Sajid Javid announced on the 4th June, that a major overhaul of the way the UK handles anti-terrorism is going to be undertaken, in which he declared that he was going to attempt to address the new threat posed by growing terrorism both at home and abroad. His policies are a marked shift from the authoritarian stance taken by the Home Office under Theresa Mays and Amber Rudds tenure. From its focus on local communities, partnership with the private sector and increased funding for rehabilitative services, the party finally seems to be taking a more libertarian stance towards anti-terrorism. However this stance is rather fresh faced, and we should not celebrate it without waiting to see if the Home Secretary will continue his seemingly new agenda.
Javid has proposed amongst other things, trailing a set of new, cross agency local groups, allowing for the better sharing of information and hopefully boosting response times to both threats and attacks, with local communities having more authority to act. They can intervene both earlier in investigations to help reduce the influence of terrorist material and respond faster to threats. Coupled with this is the proposed hiring of 1,900 new anti-terrorist officers to help address the growing problem of terrorism in the UK. From a libertarian standpoint this shift towards giving power to local communities is definitely a good thing, it allows better and hopefully more efficient management and targeting of already limited resources and if people dislike the way their local group is handling anti-terrorism it is far easier for them to move out of the area affected by it. In addition to that it simply makes sense to give more power to operators, who actually understand the local environment, to tackle as sensitive a topic as radicalisation. It’s not as simple as detainment and prison time, often these vulnerable young people need help and support which is simply unavailable when attempted to be administered on a national level. Far better to allow local communities to handle these situations.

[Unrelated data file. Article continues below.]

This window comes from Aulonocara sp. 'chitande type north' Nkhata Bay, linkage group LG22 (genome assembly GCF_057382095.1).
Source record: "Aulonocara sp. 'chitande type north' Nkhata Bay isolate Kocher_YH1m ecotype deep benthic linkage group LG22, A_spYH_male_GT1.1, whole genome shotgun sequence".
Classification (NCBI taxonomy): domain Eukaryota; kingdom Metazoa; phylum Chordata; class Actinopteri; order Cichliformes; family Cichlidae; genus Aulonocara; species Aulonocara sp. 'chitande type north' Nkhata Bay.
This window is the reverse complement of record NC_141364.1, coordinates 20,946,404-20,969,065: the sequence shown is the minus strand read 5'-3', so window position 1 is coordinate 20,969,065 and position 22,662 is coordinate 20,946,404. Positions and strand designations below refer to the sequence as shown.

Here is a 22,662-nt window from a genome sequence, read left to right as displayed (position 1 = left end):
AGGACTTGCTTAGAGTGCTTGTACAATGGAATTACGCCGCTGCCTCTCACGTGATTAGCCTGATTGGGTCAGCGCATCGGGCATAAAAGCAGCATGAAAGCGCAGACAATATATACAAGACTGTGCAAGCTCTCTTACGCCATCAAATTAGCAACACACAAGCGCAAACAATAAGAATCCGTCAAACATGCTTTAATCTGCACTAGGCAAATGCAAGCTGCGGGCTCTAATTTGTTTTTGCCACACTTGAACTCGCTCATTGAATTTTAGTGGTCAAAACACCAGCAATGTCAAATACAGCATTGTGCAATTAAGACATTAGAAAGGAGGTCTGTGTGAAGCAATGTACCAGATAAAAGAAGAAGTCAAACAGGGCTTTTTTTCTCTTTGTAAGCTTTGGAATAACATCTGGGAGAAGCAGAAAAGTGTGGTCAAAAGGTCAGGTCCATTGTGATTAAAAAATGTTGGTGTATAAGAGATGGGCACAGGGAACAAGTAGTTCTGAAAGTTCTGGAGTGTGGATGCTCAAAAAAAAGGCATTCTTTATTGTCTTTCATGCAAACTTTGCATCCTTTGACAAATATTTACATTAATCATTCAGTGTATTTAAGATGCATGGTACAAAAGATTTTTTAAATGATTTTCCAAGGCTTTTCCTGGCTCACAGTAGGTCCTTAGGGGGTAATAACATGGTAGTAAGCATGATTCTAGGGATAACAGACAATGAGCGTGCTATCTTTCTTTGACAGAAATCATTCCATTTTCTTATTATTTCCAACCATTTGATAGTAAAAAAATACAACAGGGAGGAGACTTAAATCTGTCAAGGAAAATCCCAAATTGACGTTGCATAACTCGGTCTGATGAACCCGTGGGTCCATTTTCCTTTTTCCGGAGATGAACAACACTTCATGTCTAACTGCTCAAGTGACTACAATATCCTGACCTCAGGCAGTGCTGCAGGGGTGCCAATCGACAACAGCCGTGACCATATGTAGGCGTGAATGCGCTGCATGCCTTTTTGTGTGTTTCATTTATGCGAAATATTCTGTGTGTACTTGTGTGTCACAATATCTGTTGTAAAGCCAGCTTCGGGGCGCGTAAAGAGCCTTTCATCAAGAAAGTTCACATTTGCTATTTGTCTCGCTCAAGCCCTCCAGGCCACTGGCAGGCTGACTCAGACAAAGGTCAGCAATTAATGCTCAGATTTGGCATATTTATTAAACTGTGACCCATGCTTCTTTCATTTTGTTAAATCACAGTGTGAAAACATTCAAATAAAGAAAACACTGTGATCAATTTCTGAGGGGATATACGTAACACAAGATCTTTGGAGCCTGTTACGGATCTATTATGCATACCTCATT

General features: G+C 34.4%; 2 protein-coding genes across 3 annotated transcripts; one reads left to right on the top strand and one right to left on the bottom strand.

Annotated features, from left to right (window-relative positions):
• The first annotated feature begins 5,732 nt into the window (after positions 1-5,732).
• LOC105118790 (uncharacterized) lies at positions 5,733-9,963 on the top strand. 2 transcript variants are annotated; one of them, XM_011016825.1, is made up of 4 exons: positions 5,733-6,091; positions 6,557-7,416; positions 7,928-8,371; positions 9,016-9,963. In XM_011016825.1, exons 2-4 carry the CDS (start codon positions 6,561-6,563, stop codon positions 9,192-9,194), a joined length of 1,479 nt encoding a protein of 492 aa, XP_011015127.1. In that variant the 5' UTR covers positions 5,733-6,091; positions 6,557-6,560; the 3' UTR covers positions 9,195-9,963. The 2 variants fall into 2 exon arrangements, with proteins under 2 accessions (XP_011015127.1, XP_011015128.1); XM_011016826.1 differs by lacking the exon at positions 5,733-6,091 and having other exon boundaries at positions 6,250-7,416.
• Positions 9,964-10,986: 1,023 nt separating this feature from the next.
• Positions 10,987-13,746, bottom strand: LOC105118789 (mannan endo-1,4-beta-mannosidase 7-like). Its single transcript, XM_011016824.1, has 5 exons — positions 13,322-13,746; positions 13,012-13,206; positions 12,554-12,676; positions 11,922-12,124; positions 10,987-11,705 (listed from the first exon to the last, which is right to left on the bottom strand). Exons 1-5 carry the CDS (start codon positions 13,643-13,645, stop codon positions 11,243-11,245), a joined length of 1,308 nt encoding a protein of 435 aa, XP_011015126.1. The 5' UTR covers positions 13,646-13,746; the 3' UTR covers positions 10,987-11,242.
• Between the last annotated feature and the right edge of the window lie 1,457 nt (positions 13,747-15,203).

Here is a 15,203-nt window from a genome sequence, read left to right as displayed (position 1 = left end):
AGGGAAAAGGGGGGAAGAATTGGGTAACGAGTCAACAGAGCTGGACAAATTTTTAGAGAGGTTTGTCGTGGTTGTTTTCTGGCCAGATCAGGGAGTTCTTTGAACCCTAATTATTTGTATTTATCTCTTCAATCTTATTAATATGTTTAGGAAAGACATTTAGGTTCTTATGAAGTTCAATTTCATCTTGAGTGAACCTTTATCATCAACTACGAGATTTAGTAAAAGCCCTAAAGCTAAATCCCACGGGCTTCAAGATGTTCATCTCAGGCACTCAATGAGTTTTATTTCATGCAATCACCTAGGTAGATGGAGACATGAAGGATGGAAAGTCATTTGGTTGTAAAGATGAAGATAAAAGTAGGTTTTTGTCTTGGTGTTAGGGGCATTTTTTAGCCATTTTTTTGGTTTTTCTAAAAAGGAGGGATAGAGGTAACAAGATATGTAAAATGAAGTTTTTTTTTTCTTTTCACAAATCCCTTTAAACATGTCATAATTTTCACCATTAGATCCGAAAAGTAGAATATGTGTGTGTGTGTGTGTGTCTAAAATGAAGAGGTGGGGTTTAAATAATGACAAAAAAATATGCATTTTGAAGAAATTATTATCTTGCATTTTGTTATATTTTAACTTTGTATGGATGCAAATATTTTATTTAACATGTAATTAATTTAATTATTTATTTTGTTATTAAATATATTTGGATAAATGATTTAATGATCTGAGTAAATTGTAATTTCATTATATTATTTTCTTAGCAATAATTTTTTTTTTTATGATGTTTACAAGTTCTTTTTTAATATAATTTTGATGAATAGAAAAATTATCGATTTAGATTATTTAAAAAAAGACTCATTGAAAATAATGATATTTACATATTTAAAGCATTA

And the Home Office seems to agree, as they are also promoting the rehabilitative functions of anti-terrorism. The immediate aim is to double the number of people receiving rehabilitative treatment over the next 12 months. This is an important step to take in reducing the number of ‘home grown’ terrorists in the UK and combating the newly realised ‘extreme right wing’ domestic terror threat. It’s about time we as a country began to understand that people targeted by propaganda are victims also, by no means should that fact excuse any terrorist actions they take, any such action should be tackled with the full might of our country’s legal system, but those merely targeted and victimised need our help, not condemnation.
Not every part of the home office announcement is positive though. Hidden in the print are references to better coordination with the private sector and the monitoring and tackling of online threats. Everyone still remembers the Cambridge Analytica scandal, and the ensuing investigation, which highlighted the amount of personal information which the private sector has access too. While we should defiantly celebrate a promotion of partnership with friends in the private sector, we should not allow such a partnership to affect our privacy nor our individual liberty. Nor should we be willing to accept a government regulated or policed internet. While yes something does need to be done to tackle the spread of terrorist material online, the public needs to be wary about how much of our personal lives we allow the government access too. The state should never have direct control over what content appears on the internet, else far too quickly anti-terrorism measures could dissolve into government sanctioned propaganda.
While these new measures are a reassuring sign that the new Home secretary understands the publics concerns over the increasing powers of the state, they should not be completely celebrated, as without proper diligence from us, our country will slip back into its authoritarian habits.